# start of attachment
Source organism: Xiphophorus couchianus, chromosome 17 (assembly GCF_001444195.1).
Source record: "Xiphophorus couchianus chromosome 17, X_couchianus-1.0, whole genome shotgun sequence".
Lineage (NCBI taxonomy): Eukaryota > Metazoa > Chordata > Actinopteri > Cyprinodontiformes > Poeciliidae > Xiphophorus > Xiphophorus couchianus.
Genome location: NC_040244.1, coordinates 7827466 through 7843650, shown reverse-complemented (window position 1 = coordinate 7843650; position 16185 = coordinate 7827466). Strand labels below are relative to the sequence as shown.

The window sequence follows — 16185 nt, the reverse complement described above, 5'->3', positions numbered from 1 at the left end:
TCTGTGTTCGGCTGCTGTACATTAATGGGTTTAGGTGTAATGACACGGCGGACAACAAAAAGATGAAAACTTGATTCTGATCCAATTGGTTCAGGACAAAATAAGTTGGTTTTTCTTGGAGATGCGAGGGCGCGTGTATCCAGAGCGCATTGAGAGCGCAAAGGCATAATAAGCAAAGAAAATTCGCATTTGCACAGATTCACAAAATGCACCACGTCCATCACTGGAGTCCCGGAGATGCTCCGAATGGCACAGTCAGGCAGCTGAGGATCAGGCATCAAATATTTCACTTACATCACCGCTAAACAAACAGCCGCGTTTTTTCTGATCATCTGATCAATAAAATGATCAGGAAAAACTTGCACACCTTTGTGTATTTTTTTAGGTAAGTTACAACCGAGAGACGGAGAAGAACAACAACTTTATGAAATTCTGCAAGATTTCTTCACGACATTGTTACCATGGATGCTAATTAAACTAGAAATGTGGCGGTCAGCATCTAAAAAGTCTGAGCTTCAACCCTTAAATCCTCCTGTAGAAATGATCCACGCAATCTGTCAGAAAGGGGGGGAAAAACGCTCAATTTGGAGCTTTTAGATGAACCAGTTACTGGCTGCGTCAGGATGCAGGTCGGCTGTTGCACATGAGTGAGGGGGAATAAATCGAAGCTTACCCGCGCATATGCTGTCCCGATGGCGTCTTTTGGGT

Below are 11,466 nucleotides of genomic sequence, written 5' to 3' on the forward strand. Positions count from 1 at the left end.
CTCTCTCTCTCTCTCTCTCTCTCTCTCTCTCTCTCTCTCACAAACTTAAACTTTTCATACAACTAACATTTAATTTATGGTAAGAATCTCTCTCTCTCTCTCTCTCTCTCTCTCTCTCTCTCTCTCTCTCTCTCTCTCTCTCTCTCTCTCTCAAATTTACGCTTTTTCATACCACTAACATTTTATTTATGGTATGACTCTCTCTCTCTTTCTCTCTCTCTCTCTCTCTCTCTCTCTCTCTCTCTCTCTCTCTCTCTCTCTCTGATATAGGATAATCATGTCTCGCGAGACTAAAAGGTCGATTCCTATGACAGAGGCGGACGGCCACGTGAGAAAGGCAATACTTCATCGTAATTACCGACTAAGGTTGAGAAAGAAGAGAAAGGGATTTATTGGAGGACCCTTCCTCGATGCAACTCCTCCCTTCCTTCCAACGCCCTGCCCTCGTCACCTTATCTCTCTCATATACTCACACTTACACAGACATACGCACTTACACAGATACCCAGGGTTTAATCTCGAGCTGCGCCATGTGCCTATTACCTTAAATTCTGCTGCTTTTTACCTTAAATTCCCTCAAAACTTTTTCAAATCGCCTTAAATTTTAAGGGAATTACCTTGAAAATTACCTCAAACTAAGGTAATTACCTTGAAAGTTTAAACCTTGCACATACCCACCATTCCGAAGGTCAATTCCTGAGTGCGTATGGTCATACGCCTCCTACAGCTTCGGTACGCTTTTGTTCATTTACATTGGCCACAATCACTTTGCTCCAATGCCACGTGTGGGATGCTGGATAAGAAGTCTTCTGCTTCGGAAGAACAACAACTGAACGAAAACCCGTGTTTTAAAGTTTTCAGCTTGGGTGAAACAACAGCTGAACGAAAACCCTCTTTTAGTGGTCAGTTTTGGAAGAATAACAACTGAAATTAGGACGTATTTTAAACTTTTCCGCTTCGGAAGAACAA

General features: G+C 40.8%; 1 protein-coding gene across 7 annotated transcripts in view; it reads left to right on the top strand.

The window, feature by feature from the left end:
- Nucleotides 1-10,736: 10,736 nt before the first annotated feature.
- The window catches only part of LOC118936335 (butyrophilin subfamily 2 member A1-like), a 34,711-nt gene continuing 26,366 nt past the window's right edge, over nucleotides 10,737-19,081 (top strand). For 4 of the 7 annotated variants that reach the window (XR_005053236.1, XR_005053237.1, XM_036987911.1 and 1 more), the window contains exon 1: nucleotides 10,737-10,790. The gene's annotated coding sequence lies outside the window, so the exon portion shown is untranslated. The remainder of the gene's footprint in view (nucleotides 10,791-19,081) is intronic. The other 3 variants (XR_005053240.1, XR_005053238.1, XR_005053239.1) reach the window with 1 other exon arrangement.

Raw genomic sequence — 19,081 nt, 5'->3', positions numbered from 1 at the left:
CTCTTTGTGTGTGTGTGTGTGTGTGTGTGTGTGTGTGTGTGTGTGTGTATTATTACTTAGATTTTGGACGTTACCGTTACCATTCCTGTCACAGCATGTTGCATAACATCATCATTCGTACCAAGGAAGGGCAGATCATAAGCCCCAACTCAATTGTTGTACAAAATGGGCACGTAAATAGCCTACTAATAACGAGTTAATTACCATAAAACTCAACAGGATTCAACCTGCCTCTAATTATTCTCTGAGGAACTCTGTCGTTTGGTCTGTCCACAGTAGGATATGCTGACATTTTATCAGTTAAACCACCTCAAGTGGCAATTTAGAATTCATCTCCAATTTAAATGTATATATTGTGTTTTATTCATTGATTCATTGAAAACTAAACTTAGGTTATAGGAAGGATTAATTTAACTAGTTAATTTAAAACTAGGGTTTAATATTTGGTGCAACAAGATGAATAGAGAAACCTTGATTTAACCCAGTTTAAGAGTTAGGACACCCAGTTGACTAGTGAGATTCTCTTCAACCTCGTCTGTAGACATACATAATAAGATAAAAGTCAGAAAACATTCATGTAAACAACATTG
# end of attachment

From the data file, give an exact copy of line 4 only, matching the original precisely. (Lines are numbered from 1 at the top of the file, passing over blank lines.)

Genome location: NC_040244.1, coordinates 7827466 through 7843650, shown reverse-complemented (window position 1 = coordinate 7843650; position 16185 = coordinate 7827466). Strand labels below are relative to the sequence as shown.